Tom Edenbrow’s IPA Day 2011 Tasting Session @ The Captain Cook Brewery, The White Swan

Captain Cook Brewery supremo Matt Power surveys his epic (yeah, epic!) collection of brews.

When Matt told me about the IPA he was going to brew a couple of months back, he said it was to coincide with IPA Day 2011. The other day Matt asked me whether I was bobbing down The White Swan tomorrow. I asked why? He replied it’s IPA Day… Game on.


St Lawrence River IPA. Captain Cook’s Brewery. ABV 5.1%

  • Hopped with English, New Zealand & American varieties.
  • Predominantly pale malts.
  • Taurified wheat to aid head retention and mouth feel.

Will St Lawrence River stick as a new regular brew for The Captain Cook Brewery? I ask this not just because it fits well within their current range due to its differing taste and strength to the other brews, but simply cos it’s so good.

It’s marketed as heavily hopped, but it has a lot more going for it than just that. It smells candied which isn’t a trait shared by other C.C.B. brews, but unlike the candied smell of other modern style IPAs I like, the taste differs from the norm. It has the hop but also holds creaminess and weight. Orange peel from the Pacifica hops and a little heat builds well on the aftertaste. The initial balanced sweetness, later on in the glass it almost builds up too much, but doesn’t step over the line.

Becoming quite complex now… I’m getting  whisky notes and echoes of other high volume drinks such as liqueurs, but can’t put my finger on which one! Brilliantly balanced bitterness and it’s still tasting ’round’ at the end of the glass.

Say If I had never heard of  The Captain Cook Brewery and I had tasted this IPA as a guest ale elsewhere, well I’d put it down as a brewery to check out big-time. In my IPA tasting experience, St Lawrence River IPA rates as world class with a strong identity of its own.

St Lawrence River lasts well too. I’ve had a sup on the same cask: fresh on and a few days later. The taste changes during this time in an interesting way. It’s perhaps preferable fresh, but is fine and dandy later on also.


Imperial Pale Ale IPA. Milestone Brewing Co. ABV 4.8%

It’s a bit different, but that doesn’t change the fact that it’s a bit thin on taste. It’s a brown amber colour, the colour mirroring the taste which is nutty and smooth. It could please some drinkers palates, but marketing it as an IPA seems a bit wrong due to its overall lack of taste.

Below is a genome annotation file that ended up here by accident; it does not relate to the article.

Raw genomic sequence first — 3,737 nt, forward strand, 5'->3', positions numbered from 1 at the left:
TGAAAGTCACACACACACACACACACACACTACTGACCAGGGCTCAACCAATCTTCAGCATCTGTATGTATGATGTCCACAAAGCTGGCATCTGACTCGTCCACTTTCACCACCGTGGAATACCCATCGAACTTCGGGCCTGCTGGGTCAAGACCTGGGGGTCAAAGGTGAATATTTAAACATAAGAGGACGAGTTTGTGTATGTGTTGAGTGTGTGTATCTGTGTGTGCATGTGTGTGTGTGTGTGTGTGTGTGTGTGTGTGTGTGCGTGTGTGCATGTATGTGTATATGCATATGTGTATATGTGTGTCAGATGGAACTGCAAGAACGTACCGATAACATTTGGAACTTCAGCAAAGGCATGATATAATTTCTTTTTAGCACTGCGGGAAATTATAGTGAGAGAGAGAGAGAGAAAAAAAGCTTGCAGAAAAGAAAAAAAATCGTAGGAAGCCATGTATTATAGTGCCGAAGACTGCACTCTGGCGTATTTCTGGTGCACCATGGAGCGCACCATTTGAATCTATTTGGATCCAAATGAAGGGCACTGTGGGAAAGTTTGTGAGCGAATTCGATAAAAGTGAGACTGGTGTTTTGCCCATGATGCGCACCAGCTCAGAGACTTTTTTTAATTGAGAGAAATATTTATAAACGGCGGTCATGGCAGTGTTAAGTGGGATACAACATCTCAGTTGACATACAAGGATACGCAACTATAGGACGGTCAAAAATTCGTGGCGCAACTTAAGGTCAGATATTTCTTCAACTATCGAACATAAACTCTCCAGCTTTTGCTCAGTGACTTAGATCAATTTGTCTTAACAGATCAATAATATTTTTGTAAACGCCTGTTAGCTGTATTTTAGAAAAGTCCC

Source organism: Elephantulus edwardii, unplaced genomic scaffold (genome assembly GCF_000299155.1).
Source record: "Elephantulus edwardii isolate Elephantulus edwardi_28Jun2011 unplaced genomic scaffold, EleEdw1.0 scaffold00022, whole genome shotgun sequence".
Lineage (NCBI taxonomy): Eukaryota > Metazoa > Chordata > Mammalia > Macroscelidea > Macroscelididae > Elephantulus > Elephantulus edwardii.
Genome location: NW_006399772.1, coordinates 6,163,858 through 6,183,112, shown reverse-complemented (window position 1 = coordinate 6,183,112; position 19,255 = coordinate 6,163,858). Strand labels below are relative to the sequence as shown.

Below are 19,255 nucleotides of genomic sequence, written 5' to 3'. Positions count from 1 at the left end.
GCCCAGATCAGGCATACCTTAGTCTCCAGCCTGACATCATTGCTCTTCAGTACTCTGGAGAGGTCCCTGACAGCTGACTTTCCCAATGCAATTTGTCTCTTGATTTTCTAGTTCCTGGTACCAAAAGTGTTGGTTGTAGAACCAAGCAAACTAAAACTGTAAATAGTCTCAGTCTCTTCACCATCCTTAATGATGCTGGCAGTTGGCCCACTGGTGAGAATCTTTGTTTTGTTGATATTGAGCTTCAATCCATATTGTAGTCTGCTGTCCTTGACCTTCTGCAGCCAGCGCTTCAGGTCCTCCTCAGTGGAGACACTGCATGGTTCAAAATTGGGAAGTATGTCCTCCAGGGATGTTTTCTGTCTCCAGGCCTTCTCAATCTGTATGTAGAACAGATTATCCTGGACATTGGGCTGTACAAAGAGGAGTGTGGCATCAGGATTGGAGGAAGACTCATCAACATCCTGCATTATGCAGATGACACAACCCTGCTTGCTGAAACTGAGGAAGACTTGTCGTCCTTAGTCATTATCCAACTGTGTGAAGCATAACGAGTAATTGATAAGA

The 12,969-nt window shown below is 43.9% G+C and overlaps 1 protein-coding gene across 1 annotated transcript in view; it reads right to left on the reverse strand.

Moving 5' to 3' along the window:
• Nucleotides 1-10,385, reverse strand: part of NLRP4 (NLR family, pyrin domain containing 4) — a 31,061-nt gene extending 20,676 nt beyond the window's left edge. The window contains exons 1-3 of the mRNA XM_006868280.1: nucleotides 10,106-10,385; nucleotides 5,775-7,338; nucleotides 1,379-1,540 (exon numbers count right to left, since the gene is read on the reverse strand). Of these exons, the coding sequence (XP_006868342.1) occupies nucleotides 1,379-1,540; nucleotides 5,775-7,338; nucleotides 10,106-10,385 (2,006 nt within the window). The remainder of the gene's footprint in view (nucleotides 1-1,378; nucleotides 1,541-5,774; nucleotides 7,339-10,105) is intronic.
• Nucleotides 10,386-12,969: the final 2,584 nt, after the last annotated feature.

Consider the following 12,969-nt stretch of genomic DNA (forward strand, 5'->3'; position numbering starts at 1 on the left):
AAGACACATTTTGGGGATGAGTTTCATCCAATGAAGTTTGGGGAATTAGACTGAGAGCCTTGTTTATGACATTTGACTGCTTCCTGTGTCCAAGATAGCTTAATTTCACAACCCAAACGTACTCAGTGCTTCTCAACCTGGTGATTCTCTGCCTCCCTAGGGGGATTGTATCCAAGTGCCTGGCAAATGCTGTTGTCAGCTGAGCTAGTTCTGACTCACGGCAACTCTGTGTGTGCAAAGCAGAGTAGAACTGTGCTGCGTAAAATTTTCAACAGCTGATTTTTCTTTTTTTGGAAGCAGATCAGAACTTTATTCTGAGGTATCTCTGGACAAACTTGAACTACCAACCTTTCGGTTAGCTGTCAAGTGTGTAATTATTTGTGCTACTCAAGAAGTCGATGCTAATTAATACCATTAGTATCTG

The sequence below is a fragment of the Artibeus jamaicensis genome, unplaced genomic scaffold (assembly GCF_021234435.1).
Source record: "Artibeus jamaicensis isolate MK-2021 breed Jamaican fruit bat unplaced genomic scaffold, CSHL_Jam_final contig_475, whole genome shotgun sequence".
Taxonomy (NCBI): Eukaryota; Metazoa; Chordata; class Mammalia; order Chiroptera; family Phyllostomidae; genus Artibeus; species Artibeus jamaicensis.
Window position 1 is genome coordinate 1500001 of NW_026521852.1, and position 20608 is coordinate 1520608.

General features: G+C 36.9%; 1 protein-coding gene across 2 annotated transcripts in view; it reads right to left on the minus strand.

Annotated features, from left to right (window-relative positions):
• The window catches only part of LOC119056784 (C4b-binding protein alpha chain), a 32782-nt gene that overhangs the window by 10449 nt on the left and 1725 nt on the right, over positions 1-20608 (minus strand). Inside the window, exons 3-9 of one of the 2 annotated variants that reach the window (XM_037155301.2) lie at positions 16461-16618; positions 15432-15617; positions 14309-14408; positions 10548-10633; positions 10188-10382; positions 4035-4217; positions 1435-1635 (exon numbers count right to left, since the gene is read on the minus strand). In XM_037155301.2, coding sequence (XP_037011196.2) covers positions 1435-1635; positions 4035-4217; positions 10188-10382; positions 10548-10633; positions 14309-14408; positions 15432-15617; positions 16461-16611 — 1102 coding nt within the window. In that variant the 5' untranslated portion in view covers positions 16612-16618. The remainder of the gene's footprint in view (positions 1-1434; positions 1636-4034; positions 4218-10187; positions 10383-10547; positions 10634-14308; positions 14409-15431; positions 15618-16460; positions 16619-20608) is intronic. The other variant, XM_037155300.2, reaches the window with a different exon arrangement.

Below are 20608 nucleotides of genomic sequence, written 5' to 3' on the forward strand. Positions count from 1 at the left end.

Bitterness picks up a bit as the glass goes on. I’m a bit stuck for words. It’s boring, flat and doesn’t do what it says on the tin. It does have a pleasant dryness and the aftertaste is decent. Milestone could re-brand/re-market a similar and improved recipe.

I usually find myself the ‘big bad’. Rubbishing beers I don’t like and being hypercritical, but today I’m the one who’s looking for (and finding!) positives while those around me are rubbishing this beer. Not a popular beer in The White Swan today.


Schooner Grenville. Captain Cook’s Brewery. ABV 4.7%

OK, so it’s about as far away from an IPA as possible (remember this was IPA Day!) but I’ve tasted Schooner Grenville a good few times now and it’s about time I blogged it. It turns out it’s a good day to write about this superior stout as it’s tasting mega, as good as I’ve tasted it. The epitome of a great milky quality in an alcoholic beverage. Subtle dark fruits. Has beer like characteristics as well as the opposing liquorice characteristics of a stout. For me anyway, Schooner Grenville kinda makes C.C.B.’s Black Porter redundant.

Clean tasting and that milkiness keeps on winning. Dryness and sweetness balanced.

Captain Cook Brewery 


  1. […] ages as I was big fan of Matt’s beers before. You can read about some of his beers here and here. Brewery Internals Cooler System Plenty of casks to get started […]

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